The Federal Reserve Board's monthly index that measures U.S. industrial production of medical equipment and supplies registered 120.8 in April (in 2002, it was 100).
This value was down slightly from the previous month, but it represented a gain of almost 6 percent from the same month a year ago. For the year to date, the total U.S. output of these products is up 4 percent from the comparable period in 2013. I expect this pace of growth will be sustained through the second half of this year, and my forecast for 2014 as a whole calls for annual growth of 4 percent in the total U.S. output of medical equipment and supplies when compared with last year.
If this forecast proves true, then it will be just another “average” year for this industry.
Since the beginning of the new millennium, U.S. production of these products has enjoyed an average annual growth rate very close to 4 percent per year. And if you are thinking that 4 percent per year doesn't seem all that remarkable, consider this: over the same time, the total U.S. GDP posted average growth of less than 2 percent per year; the stock market escalated by less than 3 percent per year; and the total population of the U.S. expanded by an average rate of less than 1 percent per year.
The average rate of growth for the U.S. plastics industry during this time was a decrease of 0.7 percent per year. So a 4 percent average growth rate over the long term seems pretty good to me.
But despite this solid average, there is still some cyclical variation in the pace of growth from year to year. Processors who supply this industry should consistently monitor these changes in the growth rate as part of their internal planning and forecasting efforts because the variations tend to track in a predictable trend over the course of the cycle.
To illustrate the changes in the momentum of the production levels, I have included a 12-month rate of change chart derived from the Fed data on monthly output (above). Keep in mind that this chart does not show the actual levels of output, but rather the rate that these levels are changing over time.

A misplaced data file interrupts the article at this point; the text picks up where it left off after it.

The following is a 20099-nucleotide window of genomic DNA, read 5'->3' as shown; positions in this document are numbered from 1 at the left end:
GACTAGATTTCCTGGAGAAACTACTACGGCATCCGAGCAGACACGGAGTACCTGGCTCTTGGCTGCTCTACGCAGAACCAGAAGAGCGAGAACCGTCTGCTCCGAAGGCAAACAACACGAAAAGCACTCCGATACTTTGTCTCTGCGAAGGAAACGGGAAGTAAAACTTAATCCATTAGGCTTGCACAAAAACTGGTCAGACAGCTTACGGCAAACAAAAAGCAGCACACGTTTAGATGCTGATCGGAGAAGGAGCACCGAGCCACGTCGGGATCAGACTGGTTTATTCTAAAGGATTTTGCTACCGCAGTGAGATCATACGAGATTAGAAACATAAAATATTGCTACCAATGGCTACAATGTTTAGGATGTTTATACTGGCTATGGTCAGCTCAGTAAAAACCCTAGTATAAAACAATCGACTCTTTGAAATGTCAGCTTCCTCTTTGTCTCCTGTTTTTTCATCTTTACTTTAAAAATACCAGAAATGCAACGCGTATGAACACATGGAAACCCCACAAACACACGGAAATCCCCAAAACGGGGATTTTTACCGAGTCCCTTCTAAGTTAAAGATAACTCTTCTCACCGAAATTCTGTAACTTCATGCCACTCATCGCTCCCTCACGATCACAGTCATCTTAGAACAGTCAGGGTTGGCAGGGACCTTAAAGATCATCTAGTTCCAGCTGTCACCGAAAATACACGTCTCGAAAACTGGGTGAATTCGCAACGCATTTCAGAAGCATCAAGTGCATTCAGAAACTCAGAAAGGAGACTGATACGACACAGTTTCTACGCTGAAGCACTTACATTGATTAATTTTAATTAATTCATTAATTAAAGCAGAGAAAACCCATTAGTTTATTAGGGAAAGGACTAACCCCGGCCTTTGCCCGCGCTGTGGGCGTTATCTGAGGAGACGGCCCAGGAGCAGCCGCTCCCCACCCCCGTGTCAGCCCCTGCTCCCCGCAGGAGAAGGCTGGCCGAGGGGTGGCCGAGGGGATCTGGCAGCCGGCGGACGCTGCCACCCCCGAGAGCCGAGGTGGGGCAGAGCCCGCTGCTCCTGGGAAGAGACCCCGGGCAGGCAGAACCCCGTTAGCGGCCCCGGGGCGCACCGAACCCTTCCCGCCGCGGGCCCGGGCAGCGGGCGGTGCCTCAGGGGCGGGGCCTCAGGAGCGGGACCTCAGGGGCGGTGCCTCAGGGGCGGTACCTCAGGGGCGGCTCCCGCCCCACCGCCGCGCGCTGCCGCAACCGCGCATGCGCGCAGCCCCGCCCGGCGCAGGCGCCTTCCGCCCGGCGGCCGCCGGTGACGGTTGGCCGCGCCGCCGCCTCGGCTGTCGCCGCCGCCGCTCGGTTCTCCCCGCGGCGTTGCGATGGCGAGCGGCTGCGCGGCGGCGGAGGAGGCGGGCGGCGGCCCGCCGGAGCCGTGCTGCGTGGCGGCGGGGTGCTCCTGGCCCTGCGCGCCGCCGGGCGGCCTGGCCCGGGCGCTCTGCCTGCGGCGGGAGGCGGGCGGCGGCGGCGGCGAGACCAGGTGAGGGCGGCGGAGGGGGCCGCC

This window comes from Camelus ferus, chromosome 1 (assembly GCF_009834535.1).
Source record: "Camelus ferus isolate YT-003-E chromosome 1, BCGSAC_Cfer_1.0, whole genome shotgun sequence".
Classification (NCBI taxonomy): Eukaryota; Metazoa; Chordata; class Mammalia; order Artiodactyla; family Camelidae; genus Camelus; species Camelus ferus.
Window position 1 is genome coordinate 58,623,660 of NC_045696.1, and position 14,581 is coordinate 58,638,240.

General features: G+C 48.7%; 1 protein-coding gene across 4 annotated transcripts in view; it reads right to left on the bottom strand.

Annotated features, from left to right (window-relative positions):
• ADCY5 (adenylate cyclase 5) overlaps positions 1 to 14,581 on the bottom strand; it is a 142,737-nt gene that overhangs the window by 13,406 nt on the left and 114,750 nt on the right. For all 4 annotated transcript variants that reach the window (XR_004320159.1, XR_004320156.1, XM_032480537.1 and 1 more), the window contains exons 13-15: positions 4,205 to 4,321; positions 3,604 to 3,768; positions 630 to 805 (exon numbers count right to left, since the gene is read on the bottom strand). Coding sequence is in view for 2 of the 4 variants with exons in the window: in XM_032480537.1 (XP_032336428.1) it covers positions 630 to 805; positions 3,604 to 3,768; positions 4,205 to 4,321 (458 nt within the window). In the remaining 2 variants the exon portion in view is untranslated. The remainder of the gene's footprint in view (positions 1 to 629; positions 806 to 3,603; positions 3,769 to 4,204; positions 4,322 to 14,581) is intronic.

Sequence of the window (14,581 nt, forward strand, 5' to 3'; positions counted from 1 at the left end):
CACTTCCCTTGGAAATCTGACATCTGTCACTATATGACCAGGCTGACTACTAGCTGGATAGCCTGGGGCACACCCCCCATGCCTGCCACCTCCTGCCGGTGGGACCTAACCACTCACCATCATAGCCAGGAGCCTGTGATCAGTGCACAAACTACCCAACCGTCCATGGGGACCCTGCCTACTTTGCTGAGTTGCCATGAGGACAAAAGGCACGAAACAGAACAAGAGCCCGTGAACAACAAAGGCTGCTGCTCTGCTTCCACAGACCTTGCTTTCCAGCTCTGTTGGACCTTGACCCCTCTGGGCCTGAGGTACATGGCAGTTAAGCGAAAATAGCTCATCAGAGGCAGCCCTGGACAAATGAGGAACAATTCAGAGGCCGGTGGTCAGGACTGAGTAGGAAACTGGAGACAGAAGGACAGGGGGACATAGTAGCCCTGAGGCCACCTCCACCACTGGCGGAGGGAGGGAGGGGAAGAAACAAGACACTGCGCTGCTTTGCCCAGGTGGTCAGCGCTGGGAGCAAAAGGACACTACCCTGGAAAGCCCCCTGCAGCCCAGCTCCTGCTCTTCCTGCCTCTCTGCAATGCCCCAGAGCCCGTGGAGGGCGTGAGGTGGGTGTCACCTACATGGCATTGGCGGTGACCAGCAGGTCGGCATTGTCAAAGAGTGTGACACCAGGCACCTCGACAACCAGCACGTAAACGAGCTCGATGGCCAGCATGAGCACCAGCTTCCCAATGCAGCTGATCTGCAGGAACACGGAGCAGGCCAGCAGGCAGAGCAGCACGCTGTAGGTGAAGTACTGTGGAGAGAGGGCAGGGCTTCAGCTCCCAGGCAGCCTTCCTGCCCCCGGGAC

This chart is enlightening because it shows that there are some cyclical factors affecting this industry that are not entirely dependent on the prevailing economic fundamentals. Output levels of medical supplies did decelerate during both of the major economic recessions the U.S. experienced during this time period (2001 and 2009), but there were also some periods of deceleration in production levels during periods of overall economic growth. And there were also periods of strong acceleration in the production levels of medical supplies during times when the overall economy was not growing at a particularly robust pace (2008 and 2013).
This unusual cyclicality notwithstanding, the good news is that the production levels of medical supplies do not drop very far during their cyclical troughs — never more than 1.4 percent on our chart — and the recovery phase tends to develop very quickly.
Based on this data, I cannot say that demand for medical equipment and supplies is recession-proof, but it is clearly less negatively affected by economic recessions than most other industries that I track and forecast. Demographic factors dominate the long-term outlook, but this industry is also affected by factors such as changes in technology, changes in regulatory policy, and the outbreak (real or perceived) of epidemics.
The biggest factor affecting the forecast of the medical industry in the near-term is the Affordable Care Act. As consumers, and as a society, we tend to prioritize medical products quite highly. Economists would say that there is little elasticity of demand for medical products.
And while this may be a noble idea, it has had the practical effect of pushing the cost of health care ever higher. This represents the biggest long-term threat to the industry because as medical costs have escalated, we have increasingly relied on political solutions to address our nation's health care problems rather than market-based solutions. Personally, I have greater faith in free-markets than I do in Congress. But that is not the reality at the moment, so I will do my best to report faithfully what happens, good or bad.